Insomnia treatment acceptability and preferences of male Iraq and Afghanistan combat Veterans and their healthcare providers

Dana Epstein, Judith L. Babcock-Parziale, Patricia L. Haynes, Christine A. Herb

    Research output: Contribution to journalArticle

    24 Scopus citations

    Abstract

    Sleep difficulty is a prevalent problem among returning Veterans. Although there is strong evidence for the efficacy and durability of cognitive-behavioral treatment for insomnia (CBT-I) in the general population, the interventions require motivation, attention, and adherence from patients to achieve successful outcomes. Given the unique characteristics of Operation Iraqi Freedom/Operation Enduring Freedom (OIF/OEF) Veterans who have experienced blast-related injuries and other trauma, CBT-I for these patients may require modification, including alternative delivery methods, to ensure effective implementation and positive outcomes. We interviewed 18 OIF/OEF Veterans who screened positive for mild traumatic brain injury and 19 healthcare providers to determine the acceptability of insomnia treatments and preferences for the interventions and treatment delivery. Veterans and providers had distinct preferences for insomnia treatment and its delivery. The treatments the Veterans found most acceptable were also the ones they preferred: relaxation treatment and pharmacotherapy. The providers identified relaxation therapy as the most acceptable treatment. Veterans preferred the individual treatment format as well as electronic methods of treatment delivery. Despite some differences between patients and providers, a compromise through modification of empirically supported behavioral treatments is feasible, and implications for preference-based insomnia intervention development and testing are discussed.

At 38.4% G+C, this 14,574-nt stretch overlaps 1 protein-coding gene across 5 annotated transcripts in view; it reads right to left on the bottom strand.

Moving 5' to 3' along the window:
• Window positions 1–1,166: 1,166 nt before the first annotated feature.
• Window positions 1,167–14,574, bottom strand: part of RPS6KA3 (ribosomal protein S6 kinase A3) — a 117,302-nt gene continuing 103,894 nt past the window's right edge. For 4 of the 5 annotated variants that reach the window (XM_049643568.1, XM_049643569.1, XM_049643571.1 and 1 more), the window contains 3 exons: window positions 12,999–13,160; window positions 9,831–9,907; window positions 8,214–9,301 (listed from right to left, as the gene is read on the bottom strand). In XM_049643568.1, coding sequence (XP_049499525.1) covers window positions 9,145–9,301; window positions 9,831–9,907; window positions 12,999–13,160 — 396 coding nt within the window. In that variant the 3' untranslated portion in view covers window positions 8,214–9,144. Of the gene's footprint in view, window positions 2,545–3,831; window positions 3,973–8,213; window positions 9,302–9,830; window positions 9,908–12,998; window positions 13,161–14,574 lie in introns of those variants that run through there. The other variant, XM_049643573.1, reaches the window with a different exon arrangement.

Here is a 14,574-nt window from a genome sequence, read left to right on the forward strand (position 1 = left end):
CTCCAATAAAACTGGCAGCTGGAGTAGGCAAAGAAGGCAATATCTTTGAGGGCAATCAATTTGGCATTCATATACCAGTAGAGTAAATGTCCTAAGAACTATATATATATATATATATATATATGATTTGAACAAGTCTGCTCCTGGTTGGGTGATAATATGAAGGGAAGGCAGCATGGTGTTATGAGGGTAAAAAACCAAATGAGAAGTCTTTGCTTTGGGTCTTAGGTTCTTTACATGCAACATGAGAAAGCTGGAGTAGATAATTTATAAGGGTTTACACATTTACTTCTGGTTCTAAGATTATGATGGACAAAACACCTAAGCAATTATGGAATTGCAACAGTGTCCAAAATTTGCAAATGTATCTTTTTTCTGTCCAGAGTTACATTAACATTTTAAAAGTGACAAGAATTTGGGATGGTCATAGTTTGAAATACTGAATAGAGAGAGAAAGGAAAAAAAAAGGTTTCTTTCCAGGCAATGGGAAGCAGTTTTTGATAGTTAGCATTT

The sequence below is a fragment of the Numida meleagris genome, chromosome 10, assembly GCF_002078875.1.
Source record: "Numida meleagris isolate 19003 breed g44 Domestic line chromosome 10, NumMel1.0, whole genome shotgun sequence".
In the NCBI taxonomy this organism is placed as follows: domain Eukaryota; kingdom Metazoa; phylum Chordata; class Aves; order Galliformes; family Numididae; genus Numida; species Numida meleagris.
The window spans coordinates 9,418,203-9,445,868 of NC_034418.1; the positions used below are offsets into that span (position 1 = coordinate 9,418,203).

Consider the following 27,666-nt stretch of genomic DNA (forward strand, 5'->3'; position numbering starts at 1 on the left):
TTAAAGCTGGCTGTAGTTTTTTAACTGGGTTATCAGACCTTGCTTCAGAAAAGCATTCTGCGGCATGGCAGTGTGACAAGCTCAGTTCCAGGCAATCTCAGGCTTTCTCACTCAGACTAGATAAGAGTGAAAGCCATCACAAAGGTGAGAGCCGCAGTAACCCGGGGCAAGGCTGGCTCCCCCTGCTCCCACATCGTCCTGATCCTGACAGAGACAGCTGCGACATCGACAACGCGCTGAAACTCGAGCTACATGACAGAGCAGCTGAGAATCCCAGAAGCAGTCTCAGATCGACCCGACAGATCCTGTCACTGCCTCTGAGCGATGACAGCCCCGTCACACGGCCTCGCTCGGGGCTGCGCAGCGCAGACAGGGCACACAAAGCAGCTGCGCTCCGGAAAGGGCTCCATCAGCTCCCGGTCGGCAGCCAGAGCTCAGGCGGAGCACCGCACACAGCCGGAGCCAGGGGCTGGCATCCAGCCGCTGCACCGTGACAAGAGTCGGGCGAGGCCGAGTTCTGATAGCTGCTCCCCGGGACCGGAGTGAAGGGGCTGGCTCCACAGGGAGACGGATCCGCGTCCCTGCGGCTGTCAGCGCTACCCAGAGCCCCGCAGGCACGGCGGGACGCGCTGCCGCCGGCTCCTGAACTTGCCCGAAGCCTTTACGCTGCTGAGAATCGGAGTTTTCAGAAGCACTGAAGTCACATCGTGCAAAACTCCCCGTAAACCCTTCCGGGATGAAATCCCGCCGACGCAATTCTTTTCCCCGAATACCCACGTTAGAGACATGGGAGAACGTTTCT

Original languageEnglish (US)
    Pages (from-to)867-878
    Number of pages12
    JournalJournal of Rehabilitation Research and Development
    Volume49
    Issue number6
    DOIs
    StatePublished - Nov 9 2012

    Keywords

    • Cognitive-behavioral treatment
    • Healthcare provid-ers
    • Insomnia
    • OIF/OEF veterans
    • Pharmacotherapy
    • Poly-trauma
    • Sleep
    • Traumatic brain injury
    • Treatment acceptability
    • Treatment preference

    ASJC Scopus subject areas

    • Rehabilitation

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